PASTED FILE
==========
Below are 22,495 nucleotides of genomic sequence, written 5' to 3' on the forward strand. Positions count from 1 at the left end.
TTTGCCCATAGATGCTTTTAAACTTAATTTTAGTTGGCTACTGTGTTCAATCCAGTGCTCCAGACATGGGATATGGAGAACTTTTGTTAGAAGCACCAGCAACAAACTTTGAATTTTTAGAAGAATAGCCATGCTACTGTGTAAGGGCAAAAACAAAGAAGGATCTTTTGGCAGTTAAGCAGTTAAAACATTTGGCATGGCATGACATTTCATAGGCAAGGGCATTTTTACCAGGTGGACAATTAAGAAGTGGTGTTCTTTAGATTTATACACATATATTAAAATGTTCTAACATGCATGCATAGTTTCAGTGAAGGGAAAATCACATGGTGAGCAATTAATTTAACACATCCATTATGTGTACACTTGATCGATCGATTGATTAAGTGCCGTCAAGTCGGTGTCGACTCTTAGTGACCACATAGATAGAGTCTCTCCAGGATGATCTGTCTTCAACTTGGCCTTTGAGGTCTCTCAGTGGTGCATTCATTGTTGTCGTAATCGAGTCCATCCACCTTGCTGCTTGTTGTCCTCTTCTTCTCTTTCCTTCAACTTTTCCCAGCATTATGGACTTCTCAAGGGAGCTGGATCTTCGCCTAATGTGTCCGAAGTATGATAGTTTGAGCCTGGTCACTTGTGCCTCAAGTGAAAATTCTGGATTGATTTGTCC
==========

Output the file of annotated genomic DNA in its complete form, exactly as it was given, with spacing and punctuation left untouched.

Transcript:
Below are 22,495 nucleotides of genomic sequence, written 5' to 3' on the forward strand. Positions count from 1 at the left end.
TTTGCCCATAGATGCTTTTAAACTTAATTTTAGTTGGCTACTGTGTTCAATCCAGTGCTCCAGACATGGGATATGGAGAACTTTTGTTAGAAGCACCAGCAACAAACTTTGAATTTTTAGAAGAATAGCCATGCTACTGTGTAAGGGCAAAAACAAAGAAGGATCTTTTGGCAGTTAAGCAGTTAAAACATTTGGCATGGCATGACATTTCATAGGCAAGGGCATTTTTACCAGGTGGACAATTAAGAAGTGGTGTTCTTTAGATTTATACACATATATTAAAATGTTCTAACATGCATGCATAGTTTCAGTGAAGGGAAAATCACATGGTGAGCAATTAATTTAACACATCCATTATGTGTACACTTGATCGATCGATTGATTAAGTGCCGTCAAGTCGGTGTCGACTCTTAGTGACCACATAGATAGAGTCTCTCCAGGATGATCTGTCTTCAACTTGGCCTTTGAGGTCTCTCAGTGGTGCATTCATTGTTGTCGTAATCGAGTCCATCCACCTTGCTGCTTGTTGTCCTCTTCTTCTCTTTCCTTCAACTTTTCCCAGCATTATGGACTTCTCAAGGGAGCTGGATCTTCGCCTAATGTGTCCGAAGTATGATAGTTTGAGCCTGGTCACTTGTGCCTCAAGTGAAAATTCTGGATTGATTTGTCC